• Compensation for overbooked flights
  • Airport “tarmac delays” no longer than 3 hours (4 hours for international flights); adequate food and water provided if the delay is more than 2 hours; functioning lavatories; and medical assistance as necessary for delays greater than 2 hours
  • Smoke-free inflight environment (recently extended to charter flights)
  • No discrimination by air carriers because of disabilities
  • Your right to not answer questions about your destination or purpose of your trip during an airport “SPOT” check (though this will lead to further screening)
  • Your right to opt out of a TSA airport body scan (this will mean a mandatory pat-down inspection
  • Your right to have a witness present if an intensive pat-down (“resolution pat-down”) is required after a standard pat-down or scan
  • Your right to have a supervisor present if your bags or personal electronic devices are searched
  • Your right to a receipt if your laptop, cell phone, camera, or other device is confiscated.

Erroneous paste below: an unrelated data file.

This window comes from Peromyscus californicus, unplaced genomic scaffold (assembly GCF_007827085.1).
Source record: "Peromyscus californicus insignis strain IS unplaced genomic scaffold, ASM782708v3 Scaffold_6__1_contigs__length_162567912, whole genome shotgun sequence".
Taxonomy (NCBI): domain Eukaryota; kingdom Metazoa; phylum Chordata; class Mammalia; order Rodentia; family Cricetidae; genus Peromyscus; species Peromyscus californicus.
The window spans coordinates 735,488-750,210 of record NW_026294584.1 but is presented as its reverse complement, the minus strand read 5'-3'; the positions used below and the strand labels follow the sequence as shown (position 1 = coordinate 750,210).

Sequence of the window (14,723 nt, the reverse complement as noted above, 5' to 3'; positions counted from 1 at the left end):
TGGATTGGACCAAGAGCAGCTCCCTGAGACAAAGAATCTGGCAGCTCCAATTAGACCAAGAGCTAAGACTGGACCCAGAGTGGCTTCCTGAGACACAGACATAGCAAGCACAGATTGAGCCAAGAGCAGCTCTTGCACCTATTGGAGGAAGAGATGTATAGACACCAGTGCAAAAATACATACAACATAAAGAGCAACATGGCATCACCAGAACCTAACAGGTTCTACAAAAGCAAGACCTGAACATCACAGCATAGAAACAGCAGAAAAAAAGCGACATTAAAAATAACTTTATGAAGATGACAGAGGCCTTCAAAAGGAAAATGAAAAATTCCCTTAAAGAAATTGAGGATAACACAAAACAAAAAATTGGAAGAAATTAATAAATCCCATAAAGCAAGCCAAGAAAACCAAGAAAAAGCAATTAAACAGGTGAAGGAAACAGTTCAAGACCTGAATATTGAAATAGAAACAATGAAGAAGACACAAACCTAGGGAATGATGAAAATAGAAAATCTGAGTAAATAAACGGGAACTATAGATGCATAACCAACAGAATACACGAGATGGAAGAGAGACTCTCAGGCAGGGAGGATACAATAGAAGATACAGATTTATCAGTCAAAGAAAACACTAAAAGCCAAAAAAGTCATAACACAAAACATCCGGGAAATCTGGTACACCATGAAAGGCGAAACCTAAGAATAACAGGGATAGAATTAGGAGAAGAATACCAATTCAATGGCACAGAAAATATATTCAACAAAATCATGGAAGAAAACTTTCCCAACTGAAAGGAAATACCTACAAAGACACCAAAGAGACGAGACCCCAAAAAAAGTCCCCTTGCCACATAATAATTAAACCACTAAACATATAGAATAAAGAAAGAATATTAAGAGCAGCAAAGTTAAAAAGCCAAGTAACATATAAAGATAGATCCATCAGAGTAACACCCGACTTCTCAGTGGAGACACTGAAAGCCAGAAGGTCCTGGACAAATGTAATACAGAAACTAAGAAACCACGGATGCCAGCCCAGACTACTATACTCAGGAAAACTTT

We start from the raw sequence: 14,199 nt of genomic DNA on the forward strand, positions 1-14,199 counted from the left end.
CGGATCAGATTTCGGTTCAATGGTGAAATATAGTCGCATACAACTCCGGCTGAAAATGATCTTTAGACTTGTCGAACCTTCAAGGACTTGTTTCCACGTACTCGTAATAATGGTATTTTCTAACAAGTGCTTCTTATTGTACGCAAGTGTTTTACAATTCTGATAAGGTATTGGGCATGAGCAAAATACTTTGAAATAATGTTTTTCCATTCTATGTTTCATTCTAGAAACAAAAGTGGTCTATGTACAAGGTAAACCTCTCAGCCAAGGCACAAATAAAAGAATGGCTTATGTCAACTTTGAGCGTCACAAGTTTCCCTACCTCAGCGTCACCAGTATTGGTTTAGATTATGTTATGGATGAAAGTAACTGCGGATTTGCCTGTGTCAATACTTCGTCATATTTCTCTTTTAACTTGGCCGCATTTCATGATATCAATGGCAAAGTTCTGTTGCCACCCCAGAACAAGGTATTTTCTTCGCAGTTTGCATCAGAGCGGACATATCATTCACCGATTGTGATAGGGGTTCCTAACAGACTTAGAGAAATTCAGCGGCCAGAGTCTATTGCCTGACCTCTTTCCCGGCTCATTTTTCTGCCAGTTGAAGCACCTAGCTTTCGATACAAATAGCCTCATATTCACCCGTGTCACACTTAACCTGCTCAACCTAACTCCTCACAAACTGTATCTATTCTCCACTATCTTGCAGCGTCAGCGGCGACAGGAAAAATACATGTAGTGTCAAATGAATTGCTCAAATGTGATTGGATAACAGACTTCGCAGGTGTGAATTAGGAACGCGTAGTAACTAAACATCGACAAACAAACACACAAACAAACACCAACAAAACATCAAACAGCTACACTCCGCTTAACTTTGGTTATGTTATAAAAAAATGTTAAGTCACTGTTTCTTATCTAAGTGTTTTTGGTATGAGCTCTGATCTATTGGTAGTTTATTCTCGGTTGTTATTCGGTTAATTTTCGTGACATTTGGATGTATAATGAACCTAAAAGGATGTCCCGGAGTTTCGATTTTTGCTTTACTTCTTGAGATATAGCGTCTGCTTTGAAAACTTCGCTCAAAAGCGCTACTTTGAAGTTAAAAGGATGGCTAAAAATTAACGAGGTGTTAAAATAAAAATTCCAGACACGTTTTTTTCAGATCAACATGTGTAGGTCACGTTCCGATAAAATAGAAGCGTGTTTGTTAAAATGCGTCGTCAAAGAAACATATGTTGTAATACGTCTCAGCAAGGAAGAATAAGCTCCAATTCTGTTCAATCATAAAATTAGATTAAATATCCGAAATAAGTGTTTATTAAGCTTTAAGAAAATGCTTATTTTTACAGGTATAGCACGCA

• Your right to reimbursement for lost baggage. Limitations apply, and vary by carrier (there is currently a $3,300 upper limit for domestic flights) and certain items in your luggage are not reimbursable. You do have the right (for a fee) to declare a higher value than a carrier’s standard reimbursement limit, and receive full compensation for the declared amount if the bag is lost.
Things that are not travelers’ rights
  • You have no right to refuse fingerprinting when entering the US either as a legal resident or visitor.
  • You have no right to decline a TSA airport pat-down if requested.
  • You have no right to remain on an overbooked flight if you are bumped.
  • You have no “Rule 240” right. (Rule 240 existed before air travel was deregulated in 1978. It required airlines to get you to your destination via the next available flight on any airline if your flight was delayed or canceled.)
  • You have no right to compensation for delayed or canceled flights.
  • You have no right to travel on the specific aircraft scheduled for your flight if a substitute is necessary.